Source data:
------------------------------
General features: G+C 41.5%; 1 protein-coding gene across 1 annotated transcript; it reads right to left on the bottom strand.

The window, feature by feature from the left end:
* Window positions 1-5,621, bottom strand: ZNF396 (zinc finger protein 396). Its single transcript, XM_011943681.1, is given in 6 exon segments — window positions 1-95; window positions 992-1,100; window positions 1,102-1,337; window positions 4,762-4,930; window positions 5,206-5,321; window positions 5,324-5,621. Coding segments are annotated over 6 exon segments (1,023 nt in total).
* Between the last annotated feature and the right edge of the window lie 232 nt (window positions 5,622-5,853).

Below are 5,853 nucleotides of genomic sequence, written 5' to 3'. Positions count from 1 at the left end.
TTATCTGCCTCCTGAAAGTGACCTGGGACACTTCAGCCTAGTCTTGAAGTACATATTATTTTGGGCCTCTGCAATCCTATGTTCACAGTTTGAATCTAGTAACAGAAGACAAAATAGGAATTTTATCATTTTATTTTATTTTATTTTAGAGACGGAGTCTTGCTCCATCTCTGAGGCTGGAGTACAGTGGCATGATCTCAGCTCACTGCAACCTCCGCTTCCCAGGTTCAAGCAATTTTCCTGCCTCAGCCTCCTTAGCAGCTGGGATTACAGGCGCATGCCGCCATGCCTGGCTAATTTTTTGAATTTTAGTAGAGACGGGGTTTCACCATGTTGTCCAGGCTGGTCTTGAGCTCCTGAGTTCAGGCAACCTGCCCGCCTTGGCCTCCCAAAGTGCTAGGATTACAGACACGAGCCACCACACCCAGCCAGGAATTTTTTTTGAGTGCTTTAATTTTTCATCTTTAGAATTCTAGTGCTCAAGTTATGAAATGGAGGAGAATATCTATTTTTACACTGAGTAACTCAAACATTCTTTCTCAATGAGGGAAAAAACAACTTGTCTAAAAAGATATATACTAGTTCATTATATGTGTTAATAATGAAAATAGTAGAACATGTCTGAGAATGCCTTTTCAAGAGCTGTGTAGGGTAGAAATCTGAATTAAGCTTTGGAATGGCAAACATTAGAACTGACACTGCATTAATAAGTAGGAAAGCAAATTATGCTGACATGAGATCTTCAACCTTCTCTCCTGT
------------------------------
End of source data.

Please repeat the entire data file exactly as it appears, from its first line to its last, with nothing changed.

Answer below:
General features: G+C 41.5%; 1 protein-coding gene across 1 annotated transcript; it reads right to left on the bottom strand.

The window, feature by feature from the left end:
* Window positions 1-5,621, bottom strand: ZNF396 (zinc finger protein 396). Its single transcript, XM_011943681.1, is given in 6 exon segments — window positions 1-95; window positions 992-1,100; window positions 1,102-1,337; window positions 4,762-4,930; window positions 5,206-5,321; window positions 5,324-5,621. Coding segments are annotated over 6 exon segments (1,023 nt in total).
* Between the last annotated feature and the right edge of the window lie 232 nt (window positions 5,622-5,853).

Below are 5,853 nucleotides of genomic sequence, written 5' to 3'. Positions count from 1 at the left end.
TTATCTGCCTCCTGAAAGTGACCTGGGACACTTCAGCCTAGTCTTGAAGTACATATTATTTTGGGCCTCTGCAATCCTATGTTCACAGTTTGAATCTAGTAACAGAAGACAAAATAGGAATTTTATCATTTTATTTTATTTTATTTTAGAGACGGAGTCTTGCTCCATCTCTGAGGCTGGAGTACAGTGGCATGATCTCAGCTCACTGCAACCTCCGCTTCCCAGGTTCAAGCAATTTTCCTGCCTCAGCCTCCTTAGCAGCTGGGATTACAGGCGCATGCCGCCATGCCTGGCTAATTTTTTGAATTTTAGTAGAGACGGGGTTTCACCATGTTGTCCAGGCTGGTCTTGAGCTCCTGAGTTCAGGCAACCTGCCCGCCTTGGCCTCCCAAAGTGCTAGGATTACAGACACGAGCCACCACACCCAGCCAGGAATTTTTTTTGAGTGCTTTAATTTTTCATCTTTAGAATTCTAGTGCTCAAGTTATGAAATGGAGGAGAATATCTATTTTTACACTGAGTAACTCAAACATTCTTTCTCAATGAGGGAAAAAACAACTTGTCTAAAAAGATATATACTAGTTCATTATATGTGTTAATAATGAAAATAGTAGAACATGTCTGAGAATGCCTTTTCAAGAGCTGTGTAGGGTAGAAATCTGAATTAAGCTTTGGAATGGCAAACATTAGAACTGACACTGCATTAATAAGTAGGAAAGCAAATTATGCTGACATGAGATCTTCAACCTTCTCTCCTGT